After two days of laziness we took the long way home with stops at the biggest version of every tree native to the peninsula, RubyBeach, Kalaloch, Forks and Port Angeles, fully checking off all the Twilight hotspots on Henric’s list. The fact that we didn’t need to visit La Push probably gives some insight in to which team he bats for… We made it home via the ferry late and exhausted but super pleased with the start of our summer adventure series.
Two weekends later the adventures continued as we headed inland through the mountains to Rimrock Lake for an awesome weekend with friends. Not far from the Yakima Valley and White Pass ski resort, we met up with five other adults and two kids in a mountain lake cabin. Full of really great meals, good conversations, a super competitive late-night card game, the weekend was an important reminder of how lucky we are to have developed solid friendships with fun and awesome people in just the year and a half we’ve been here. It’s really hard being this far away from family and the last nine months has been a reminder of how hard it is going to continue to be. I’m hoping our summer of adventure will also be a reminder of how important it is to bring some vacation into the every day too.
Once again, we took the long way home, passing more big trees, scenic overlooks and a long-trek-to-nowhere attempt to see Mount St. Helens. Apparently Henric has some kind of inner-force driving him to see every “World’s Biggest…” tree in the Pacific Northwest. And there are a lot of them. This pull is similar to my need to stop at every ice cream stand we pass while the children are sleeping. It is going to be a very long summer.
A neighbor recently quipped that with one kid you still go out and about your normal pre-kid life. With two kids, you just never leave the house. On some level I would totally agree with this. The whole logistics of getting two kids in the car, getting where you want to go and then having a good time is complicated. With one kid, you go to a party and you can tag-team kid duty. One person drinks and yucks it up while the other one keeps an eye on the child and out of other adults’ hair. You can either split the party in 30 minute intervals or one person’s on-call one night and the other person the next night. With two kids, you can both very quickly end up being stuck managing kid-expectations and miss the party side of the party all together.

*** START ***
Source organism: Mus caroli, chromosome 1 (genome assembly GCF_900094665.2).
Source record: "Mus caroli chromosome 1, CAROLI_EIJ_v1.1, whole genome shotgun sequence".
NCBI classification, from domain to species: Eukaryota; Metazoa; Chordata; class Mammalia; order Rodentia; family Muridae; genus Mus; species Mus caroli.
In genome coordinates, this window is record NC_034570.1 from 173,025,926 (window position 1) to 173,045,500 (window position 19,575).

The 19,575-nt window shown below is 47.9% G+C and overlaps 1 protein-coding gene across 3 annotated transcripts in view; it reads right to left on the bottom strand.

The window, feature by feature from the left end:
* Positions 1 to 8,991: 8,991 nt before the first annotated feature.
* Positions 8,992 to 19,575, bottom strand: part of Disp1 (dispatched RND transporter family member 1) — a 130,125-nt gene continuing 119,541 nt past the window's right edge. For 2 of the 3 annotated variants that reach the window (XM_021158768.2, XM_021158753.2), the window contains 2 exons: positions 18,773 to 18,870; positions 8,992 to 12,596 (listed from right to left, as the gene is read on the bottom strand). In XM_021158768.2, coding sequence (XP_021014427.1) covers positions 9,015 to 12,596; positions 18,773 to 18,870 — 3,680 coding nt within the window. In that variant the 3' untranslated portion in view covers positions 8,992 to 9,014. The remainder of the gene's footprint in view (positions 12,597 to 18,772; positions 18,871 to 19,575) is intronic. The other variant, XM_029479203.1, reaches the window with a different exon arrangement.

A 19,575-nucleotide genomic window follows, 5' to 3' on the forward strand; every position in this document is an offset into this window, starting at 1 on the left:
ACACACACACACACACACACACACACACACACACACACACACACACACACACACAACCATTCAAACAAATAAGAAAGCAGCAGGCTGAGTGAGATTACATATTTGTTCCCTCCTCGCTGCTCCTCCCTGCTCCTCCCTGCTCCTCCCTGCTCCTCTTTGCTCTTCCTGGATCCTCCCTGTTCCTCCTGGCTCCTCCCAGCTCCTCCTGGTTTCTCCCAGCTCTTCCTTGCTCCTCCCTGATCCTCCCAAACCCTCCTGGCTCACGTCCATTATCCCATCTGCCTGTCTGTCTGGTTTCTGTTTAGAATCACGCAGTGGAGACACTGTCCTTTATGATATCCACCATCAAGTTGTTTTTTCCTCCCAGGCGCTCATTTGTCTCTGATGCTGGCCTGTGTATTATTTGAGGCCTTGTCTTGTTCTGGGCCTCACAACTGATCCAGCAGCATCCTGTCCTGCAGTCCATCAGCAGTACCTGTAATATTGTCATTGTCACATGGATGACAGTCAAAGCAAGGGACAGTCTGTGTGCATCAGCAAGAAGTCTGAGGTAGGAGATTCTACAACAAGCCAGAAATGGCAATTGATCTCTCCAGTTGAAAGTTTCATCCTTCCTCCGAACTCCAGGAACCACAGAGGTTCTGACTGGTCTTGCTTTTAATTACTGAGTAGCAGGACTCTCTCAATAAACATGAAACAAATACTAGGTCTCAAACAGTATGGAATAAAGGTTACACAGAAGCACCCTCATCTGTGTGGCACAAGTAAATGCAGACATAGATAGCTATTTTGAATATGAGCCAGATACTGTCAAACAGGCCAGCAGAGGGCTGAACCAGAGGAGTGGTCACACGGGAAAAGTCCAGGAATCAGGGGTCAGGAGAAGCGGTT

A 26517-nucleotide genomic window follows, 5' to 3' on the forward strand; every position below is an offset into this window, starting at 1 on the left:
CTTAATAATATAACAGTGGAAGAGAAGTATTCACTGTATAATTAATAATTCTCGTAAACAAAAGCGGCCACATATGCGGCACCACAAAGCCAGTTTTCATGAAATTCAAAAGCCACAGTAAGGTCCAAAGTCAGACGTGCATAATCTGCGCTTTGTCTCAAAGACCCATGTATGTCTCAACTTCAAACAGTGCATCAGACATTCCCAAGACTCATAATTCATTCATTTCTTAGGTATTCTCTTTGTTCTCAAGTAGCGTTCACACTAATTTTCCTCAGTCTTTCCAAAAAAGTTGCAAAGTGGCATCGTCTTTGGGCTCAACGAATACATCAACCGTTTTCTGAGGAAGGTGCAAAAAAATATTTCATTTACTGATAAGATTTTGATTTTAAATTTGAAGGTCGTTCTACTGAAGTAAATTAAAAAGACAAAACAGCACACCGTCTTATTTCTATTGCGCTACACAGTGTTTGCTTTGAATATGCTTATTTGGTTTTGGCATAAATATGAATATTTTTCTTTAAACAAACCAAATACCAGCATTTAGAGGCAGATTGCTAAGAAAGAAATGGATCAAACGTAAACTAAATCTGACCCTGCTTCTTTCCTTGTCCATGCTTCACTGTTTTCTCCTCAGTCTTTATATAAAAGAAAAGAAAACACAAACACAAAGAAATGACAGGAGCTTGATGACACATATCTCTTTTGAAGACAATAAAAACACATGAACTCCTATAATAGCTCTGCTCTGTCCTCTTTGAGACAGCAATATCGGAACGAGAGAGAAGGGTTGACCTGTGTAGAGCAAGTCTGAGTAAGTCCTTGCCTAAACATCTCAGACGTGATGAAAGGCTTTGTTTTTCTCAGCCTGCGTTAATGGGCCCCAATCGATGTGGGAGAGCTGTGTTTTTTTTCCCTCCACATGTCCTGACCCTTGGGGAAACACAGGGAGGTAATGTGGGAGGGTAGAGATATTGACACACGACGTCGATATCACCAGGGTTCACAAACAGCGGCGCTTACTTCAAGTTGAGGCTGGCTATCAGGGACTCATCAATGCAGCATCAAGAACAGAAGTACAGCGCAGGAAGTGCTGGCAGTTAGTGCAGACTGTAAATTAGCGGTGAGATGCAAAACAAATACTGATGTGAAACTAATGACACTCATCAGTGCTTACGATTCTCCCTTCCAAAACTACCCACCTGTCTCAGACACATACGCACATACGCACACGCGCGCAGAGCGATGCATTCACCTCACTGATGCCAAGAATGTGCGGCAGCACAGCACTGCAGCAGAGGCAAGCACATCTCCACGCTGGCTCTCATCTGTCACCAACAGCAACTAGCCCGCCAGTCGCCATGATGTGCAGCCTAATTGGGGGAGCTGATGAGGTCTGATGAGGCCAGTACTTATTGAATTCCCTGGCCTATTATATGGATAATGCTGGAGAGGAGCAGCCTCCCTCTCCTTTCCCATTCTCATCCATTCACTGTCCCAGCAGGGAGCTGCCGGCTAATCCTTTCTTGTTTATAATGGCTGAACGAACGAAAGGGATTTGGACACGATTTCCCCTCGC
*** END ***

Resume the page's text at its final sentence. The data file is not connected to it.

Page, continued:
Up until now, though, the biggest hindrance to my reemerging partier has been the lack of anything to wear. I ate a healthy 47 pounds worth of root beer floats during this pregnancy and my body has decided to follow the nine months to gain / nine months to lose principle. I’m one size over all my pre-pregnancy clothes right now and I just can’t bring myself to go and buy party clothes one size over where I want to be and where I have tons of clothes available. The clothes that do fit are all perfect, Austin-appropriate party clothes but I’ve discovered that neither the weather nor the social mores of Seattle are conducive to my Austin slinky summer dresses. Thus when recently asked to attend a work party with my husband, the babysitter that was not available was also the last called.
But clothes or no clothes, summer has made it vividly clear that one cannot sit at home with two children for extended periods of time. This Fourth of July we decided to defy the second child adage and celebrate our nation’s freedom birthday in a super dangerous-for-kids place – a rooftop terrace in the middle of the illegal firework warzone of Seattle.
And defy we did. The party was a success. Within an hour of our arrival, Jannik fell asleep in the stroller in a bathroom far from the explosions and excitement of the evening and after several reminders and a couple of times spent thinking, Anabelle stayed away from the railings of the rooftop. I had about four glasses of wine too many, significantly decreasing my stress levels, and Henric had four glasses too few, greatly improving his helpfulness.
Around midnight, we packed up and headed home – and on to the evening’s biggest trial. We went to the same party last year and learned the hard way that leaving our neighborhood (the epicenter of Seattle’s sanctioned Fourth of July celebrations) is easy; returning home at the end of the night in a bus or car is impossible. This year I had the fantastic idea that we bus it to the party and just walk home. It’s only 1.8 miles door-to-door. Sure, it’s straight uphill pretty much the whole way and I plan all my runs to specifically avoid that hill but it’ll be fun! The crowds will make it tough to take the double Bob so we’ll just put Anabelle in the single Bob and I’ll carry Jannik in the Ergo. No problem! Hand me another glass of wine!
It was my clever idea but somewhere at the base of the steepest .65 mile last-stretch climb home, the wine combined with my sweaty Ergo chest and Henric’s sudden zest for exercise got to me. I’ve been working on my anger issues and my general pissed-off-at-life post-partum emotionality, though, and so it is with great pride that I defied all odds of the occasion and made it home in silence.
In Jannik’s first four months of life, we spent 44 days out of town. That’s an average of 11 days per month. He has been to Oklahoma, Texas, Kansas, Iowa, Germany and the Olympic Peninsula. Were he not flying for free, he would have already accumulated 20,218 frequent flyer miles and a gold medal in carseat riding.